Welcome to Mostly Appropriate Resources where I offer teachers ideas for ELA curriculum that might inspire a few parent emails. All lessons are aligned with Charlotte Danielson’s teacher evaluation framework, TPEP. Let’s call these standards-inspired opportunities for parent-teacher communication. It’s all about the village.
This column was inspired by this list.
Díaz, Junot. “The Terror.” The New York Times Magazine. 25 June 2015.
Facing History’s To Kill a Mockingbird Student Essay Contest
Grade Level: 7—8
Subject: Honors Humanities
1) CCSS.ELA-LITERACY.RL.8.3: Analyze how particular lines of dialogue or incidents in a story or drama propel the action, reveal aspects of a character, or provoke a decision.
2) Evaluate the impact of vulnerability in a narrator.
3) Practice bold performance of a text to support understanding of a narrative.
TPEP: Domain 2: The Classroom Environment. 2a: Creating an environment of respect and rapport.
Background: I taught this lesson with hopes of inspiring my students to enter Facing History’s To Kill a Mockingbird essay contest. The prompt: How has the community you’ve grown up in influenced the person you are today? Has there been a moment when your sense of self has come into conflict with the norms of your community? I wanted my students to know that I get it that middle school is hard and strange but that it’s also rich with material. The essays they wrote stunned. My heart broke in half while I graded.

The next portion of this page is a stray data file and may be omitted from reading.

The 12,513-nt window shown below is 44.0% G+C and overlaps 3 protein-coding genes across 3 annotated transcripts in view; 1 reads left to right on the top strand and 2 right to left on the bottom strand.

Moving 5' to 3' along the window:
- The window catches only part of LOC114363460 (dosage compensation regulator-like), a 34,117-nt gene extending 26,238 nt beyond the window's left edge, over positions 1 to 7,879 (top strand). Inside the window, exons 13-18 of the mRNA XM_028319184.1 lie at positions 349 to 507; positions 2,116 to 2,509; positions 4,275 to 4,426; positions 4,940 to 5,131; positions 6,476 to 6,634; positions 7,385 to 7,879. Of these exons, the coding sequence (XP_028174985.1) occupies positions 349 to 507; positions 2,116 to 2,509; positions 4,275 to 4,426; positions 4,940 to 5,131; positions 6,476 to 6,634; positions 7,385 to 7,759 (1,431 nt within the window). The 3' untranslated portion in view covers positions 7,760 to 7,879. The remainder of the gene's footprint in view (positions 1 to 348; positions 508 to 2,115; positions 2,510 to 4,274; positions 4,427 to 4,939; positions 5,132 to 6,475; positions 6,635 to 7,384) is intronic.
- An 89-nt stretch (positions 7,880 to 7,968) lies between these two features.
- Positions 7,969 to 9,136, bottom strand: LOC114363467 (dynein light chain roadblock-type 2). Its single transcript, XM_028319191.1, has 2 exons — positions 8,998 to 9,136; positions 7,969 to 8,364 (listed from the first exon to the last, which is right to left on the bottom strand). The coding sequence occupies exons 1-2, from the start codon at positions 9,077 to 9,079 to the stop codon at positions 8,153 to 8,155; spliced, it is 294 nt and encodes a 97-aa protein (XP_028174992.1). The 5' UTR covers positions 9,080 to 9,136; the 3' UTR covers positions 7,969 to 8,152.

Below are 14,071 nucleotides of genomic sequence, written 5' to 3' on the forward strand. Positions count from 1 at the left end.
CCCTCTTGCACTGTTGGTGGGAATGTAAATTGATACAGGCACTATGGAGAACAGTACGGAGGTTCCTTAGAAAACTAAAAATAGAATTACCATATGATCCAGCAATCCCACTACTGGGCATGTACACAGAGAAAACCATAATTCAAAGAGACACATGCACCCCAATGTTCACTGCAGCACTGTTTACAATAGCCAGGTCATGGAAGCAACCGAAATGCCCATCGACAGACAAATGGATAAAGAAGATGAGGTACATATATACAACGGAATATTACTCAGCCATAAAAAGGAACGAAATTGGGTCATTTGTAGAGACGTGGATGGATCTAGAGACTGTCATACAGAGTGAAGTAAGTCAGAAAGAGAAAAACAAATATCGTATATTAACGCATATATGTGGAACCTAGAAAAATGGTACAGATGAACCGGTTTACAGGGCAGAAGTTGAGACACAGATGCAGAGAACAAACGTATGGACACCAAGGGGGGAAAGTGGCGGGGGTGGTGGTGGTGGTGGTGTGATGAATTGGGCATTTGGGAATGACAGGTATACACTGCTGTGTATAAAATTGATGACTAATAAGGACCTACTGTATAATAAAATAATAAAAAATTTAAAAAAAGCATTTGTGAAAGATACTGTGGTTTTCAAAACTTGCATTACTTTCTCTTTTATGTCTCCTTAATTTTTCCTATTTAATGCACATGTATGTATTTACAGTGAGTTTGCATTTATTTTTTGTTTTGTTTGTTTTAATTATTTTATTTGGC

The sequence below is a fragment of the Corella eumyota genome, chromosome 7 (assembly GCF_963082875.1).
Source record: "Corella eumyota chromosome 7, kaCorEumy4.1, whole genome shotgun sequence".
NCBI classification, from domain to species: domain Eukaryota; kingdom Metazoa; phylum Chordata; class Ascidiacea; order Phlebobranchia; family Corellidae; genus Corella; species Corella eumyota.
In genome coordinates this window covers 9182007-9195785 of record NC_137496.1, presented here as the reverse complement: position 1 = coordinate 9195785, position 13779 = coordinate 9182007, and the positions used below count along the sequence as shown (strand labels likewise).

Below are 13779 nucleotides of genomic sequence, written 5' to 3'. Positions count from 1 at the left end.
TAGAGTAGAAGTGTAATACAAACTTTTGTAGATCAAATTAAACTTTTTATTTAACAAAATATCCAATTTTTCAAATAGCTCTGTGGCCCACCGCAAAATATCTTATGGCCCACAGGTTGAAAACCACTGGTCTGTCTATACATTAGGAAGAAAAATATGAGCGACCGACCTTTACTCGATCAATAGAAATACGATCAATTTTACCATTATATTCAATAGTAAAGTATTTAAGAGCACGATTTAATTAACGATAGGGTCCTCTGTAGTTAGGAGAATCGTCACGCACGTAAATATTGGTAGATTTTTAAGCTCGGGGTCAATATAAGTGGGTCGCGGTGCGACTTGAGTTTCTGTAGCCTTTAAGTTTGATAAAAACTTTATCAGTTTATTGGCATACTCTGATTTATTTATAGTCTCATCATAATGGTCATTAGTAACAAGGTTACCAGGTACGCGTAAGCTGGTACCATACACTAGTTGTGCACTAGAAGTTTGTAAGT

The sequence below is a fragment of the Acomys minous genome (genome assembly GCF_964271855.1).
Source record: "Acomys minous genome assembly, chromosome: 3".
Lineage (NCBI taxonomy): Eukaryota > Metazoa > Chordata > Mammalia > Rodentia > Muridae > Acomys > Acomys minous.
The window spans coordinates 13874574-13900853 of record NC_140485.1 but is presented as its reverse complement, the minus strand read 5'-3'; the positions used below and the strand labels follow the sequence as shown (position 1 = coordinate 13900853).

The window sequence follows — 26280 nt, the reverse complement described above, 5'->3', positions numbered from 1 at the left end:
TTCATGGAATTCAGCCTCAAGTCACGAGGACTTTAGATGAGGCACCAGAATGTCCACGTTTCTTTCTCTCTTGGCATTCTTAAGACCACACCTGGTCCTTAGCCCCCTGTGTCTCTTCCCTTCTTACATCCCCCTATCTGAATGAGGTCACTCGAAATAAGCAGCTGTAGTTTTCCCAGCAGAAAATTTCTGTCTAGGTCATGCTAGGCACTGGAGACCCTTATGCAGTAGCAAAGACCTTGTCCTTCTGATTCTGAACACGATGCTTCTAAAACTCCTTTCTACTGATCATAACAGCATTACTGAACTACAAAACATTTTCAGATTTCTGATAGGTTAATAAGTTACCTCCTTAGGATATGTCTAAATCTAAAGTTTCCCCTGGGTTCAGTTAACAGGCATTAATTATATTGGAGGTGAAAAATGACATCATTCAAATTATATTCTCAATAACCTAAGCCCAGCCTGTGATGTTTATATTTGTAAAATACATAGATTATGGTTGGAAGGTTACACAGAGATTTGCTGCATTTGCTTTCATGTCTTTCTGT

Post the prompt and break it down.
Get them to brainstorm all the ways community can be defined. Socioeconomic class. Religion. Manic Seahawk fandom.
Talk about sense of self. Loop back to those lessons on coming of age and Sandra Cisneros’ Eleven. Have them offer up labels quick-fire style. Jock. Nerd. Hipster. Yogi. Immigrant. Queer. Activist. Because they trust each other, ask them to tell someone near them some labels they claim as their own. Because they trust you, share some of your own. Point out that the labels haven’t changed that much since you were their age. Feel old for pointing that out.
Brainstorm some definitions for norms. Urge them towards values. Ask them what the norms are in this school. Ask them if they agree with all of them.
Unpack conflict. Wonder aloud if conflict is always negative. Ask them how they are different from their parents. Now ask them how they are different from their friends.